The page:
“Why does every single thing in Uniondale need to be fought for?,” asked Jacobs, “who is looking out for Uniondale? It is definitely not our elected officials, we always have to look out for ourselves.”

Jacobs claims that John Reinhardt, the commissioner of the Town of Hempstead’s water department, admitted to her that Uniondale’s water towers have not been updated or maintained in over 25 years — twice as long as they are supposed to go without maintenance. “When I was at the meeting last month, I asked the water commissioner about tower maintenance, and he said, ’Usually they’re refurbished every 15 years, but Uniondale’s water towers have not been done in over 25 years.’”

Water towers that are not maintained for long periods of time, like Uniondale’s allegedly are, can accumulate sediment — which are tiny particles like dirt, sand, and rocks that settle at the bottom of water, affecting water quality and turning the water a rusty brown color, much like Wagner, Jacobs and others have reported.
Jacobs said she has called the town to report the issue of rusty-brown water more than once.
“I turned on the sink and shower, and my water was brown, “ Jacobs said. She explains that shortly after she called the town to report the issue, they came and flushed out the fire hydrant on her cul-de-sac for over an hour and a half.

“This is not a ‘let your water run for 15 minutes’ situation,” Jacobs explained, “when they were flushing it out, it was like a dark, copper brown and after they finished, my water remained with a light brown tint for a week and a half,” she continued.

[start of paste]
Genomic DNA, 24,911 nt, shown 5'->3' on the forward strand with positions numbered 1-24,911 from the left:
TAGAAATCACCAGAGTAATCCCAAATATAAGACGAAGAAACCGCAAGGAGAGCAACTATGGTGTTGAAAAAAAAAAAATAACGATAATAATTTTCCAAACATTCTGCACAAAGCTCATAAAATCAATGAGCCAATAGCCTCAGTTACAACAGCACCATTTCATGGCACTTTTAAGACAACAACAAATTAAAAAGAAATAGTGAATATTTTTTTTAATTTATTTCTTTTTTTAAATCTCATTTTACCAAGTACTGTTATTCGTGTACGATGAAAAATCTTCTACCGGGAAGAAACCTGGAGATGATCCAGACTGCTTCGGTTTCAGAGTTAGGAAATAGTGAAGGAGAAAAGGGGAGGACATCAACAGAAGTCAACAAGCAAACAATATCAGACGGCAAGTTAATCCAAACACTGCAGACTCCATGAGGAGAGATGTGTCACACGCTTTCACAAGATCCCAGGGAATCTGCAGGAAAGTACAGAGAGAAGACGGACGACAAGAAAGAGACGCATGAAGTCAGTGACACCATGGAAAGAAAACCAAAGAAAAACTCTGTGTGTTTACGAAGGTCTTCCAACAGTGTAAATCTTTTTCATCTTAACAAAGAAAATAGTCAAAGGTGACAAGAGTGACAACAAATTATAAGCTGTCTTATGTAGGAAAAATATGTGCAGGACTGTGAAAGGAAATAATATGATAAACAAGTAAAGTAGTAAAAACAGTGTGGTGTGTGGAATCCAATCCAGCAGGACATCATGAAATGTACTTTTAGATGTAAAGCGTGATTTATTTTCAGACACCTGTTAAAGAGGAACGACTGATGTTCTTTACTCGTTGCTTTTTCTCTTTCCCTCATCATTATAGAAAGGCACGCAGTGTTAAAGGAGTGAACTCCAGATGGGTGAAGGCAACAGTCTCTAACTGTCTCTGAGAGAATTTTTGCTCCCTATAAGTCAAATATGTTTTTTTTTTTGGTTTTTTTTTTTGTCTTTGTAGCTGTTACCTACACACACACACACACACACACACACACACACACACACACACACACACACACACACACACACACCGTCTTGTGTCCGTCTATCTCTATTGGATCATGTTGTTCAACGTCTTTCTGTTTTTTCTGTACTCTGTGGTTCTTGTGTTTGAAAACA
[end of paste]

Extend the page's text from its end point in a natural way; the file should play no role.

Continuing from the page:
Jacobs also says that she sent Reinhardt a video of the brown water she had been experiencing. “I sent him a video of the water and he says, ‘that is just iron, and iron is actually good for you,’” she claims.

Reinhardt has not responded to repeated requests for comment on the allegations against him or on the water quality of Uniondale by press time. However, at the town board meeting on Tuesday morning, Reinhardt said the town has decided to settle on a number of lawsuits they are facing over the PFAs in its drinking water, but assured residents that they have been, and are still actively, taking measures to address its presence.

Reinhardt also said there are plans to update the water tower near Turtle Hook Middle School in 2025, which is part of the East Meadow water district. “Only one tower can be done at a time because I can’t take more than one tower off at a time,” he explained, “we base our maintenance on the conditions and the tower behind Turtle Hook is next on the list based on those conditions, and after that, the Hempstead Boulevard tower will be next.”

“2025 is unacceptable to me,” said Jacobs, “the water towers are in horrific conditions — there's no political intent here. To me, this is environmental racism.”

There is currently no timetable as to when these additional updates will happen to the Hempstead Boulevard tower, no real update available on whether or not Uniondale’s water still contains elevated levels of the cancer causing chemical detected by the town in 2022, or any word on if there are plans to address the chemicals found in the independent studies.